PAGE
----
New guidance on avoiding a breach of UK financial sanctions
In July 2020, the UK Office of Financial Sanctions Implementation (OFSI), part of HM Treasury, issued new guidance for the implementation of financial sanctions in the UK. For the first time, the OFSI has expressly identified examples of illicit shipping practices that may give rise to sanctions and notes specific high-risk areas in the maritime sector.
In addition, the following should be read:
- This recent guidance supplements the OFSI’s general guidance on financial sanctions of January 2020.
- Importers and exporters Financial Sanctions Frequently Asked Questions - This document covers questions relevant to those involved in importing and exporting goods and services, especially those operating in areas where financial sanctions are in force.
- Enforcement - The above follows some basic information about financial sanctions, the power to impose monetary penalties, and to whom the power can apply.
New JULY MARITIME guide
The OFSI advises that due diligence should be carried out as part of a risk-based approach to identify potential illegal practices.
Individuals and organisations with exposure to the maritime shipping sector should be aware of the OFSI’s non-exhaustive list of illicit practices below and ensure compliance and due diligence procedures are in place to effectively combat them:
- The transfer of cargo between two vessels at sea rather than loading at a port can be used to conceal the origin and nature of cargo, facilitating the illicit transfer of petroleum products and other sanctioned goods
- Intentionally disabling or manipulating a vessel’s automatic identification system (AIS) to avoid detection and hide its location, such as when conducting illicit ship-to-ship (STS) transfers
- In cases of financial system abuse, bank accounts can be used as a front to conceal and engage in prohibited transactions
- Falsifying and tampering with shipping documents to hide the origin and legitimacy of goods, a vessel and/or its voyage
- The physical concealment of prohibited cargo on board a vessel to evade sanctions
- In addition to the above examples, the OFSI refers to the growing occurrence in the shipping sector of cyberattacks and the use of cryptoassets to evade financial sanctions.
The OFSI does nevertheless recognise that there can be legitimate reasons to engage in certain activities, such as switching off a vessel’s AIS to pass through waters where there is a high-risk of piracy or where weather conditions may interfere with satellite connectivity.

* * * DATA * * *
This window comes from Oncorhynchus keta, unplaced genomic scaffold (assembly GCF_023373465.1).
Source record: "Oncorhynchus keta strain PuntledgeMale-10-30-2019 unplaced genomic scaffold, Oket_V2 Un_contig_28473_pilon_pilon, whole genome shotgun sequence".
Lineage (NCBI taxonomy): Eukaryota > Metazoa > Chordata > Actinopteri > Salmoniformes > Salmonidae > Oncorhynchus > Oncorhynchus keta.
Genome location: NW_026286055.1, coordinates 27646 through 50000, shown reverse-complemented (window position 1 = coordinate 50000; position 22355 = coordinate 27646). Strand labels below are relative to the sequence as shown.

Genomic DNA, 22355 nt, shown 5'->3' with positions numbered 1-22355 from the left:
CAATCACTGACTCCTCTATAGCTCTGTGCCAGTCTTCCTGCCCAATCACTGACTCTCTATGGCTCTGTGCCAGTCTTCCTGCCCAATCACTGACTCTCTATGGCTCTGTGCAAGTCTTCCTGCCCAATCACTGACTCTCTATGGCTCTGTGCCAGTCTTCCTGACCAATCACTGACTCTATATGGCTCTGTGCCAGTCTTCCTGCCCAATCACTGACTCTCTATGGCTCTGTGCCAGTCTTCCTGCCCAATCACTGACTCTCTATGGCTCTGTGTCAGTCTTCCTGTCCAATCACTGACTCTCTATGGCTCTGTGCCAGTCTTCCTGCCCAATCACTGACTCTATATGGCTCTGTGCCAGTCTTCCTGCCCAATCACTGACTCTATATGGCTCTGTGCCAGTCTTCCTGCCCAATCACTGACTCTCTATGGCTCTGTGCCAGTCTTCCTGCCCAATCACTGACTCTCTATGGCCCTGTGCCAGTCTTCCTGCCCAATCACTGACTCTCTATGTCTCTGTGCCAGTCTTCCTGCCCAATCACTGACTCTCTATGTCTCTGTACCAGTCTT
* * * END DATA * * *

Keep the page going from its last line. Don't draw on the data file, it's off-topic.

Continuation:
The OFSI also notes the legitimate use of STS transfers to facilitate cargo operations.
The OFSI also notes that often it is the underlying transaction that is in breach of sanctions and not the shipping practice itself, but the above activities will raise suspicions of illicit conduct.
In response to the ever-evolving sanctions risks faced by all participants in the shipping sector, the OFSI has set out a number of due diligence measures which can be implemented to manage such risks. It stresses that the burden is on the particular organisation to ensure it has in place a due diligence regime to avoid sanctions breaches.
Here are the measures the OFSI considers should be implemented as part of a due diligence and compliance programme:
- Ensure awareness of UK and international sanctions laws and regulations, particularly for high-risk jurisdictions and any reporting requirements
- Obtain independent legal advice where necessary
- Conduct a risk-based assessment of proposed transactions, identifying the companies and individuals involved in the transaction and/or contractual chain
- Where a vessel switches off its AIS, make contact with the vessel to clarify its reasons and keep a record thereof, noting any trends
- Carry out free online or subscription-based checks on companies, vessels and individuals to identify ownership structures, vessel flag information and recently visited ports
- Ensure shipping documents are always verified
- Where an organisation deals with or holds funds which are owned, held or controlled by a sanctions designated company or person, the organisation should refrain from dealing with such funds, freeze those funds and alert the OFSI
The above guidance comes after the US Office of Foreign Assets Control increased its focus on the maritime sector earlier this year.
As a result, there has been a notable shift in requiring organisations to satisfy a higher burden of due diligence prior to engaging in activities in high-risk jurisdictions and/or high-risk transactions.
The OFSI’s guidance on illicit shipping activities and due diligence measures to combat them signal a shift to greater required supervision by those involved in shipping.
More is required than simply checking UK and international sanctions lists for designated companies, individuals or vessels.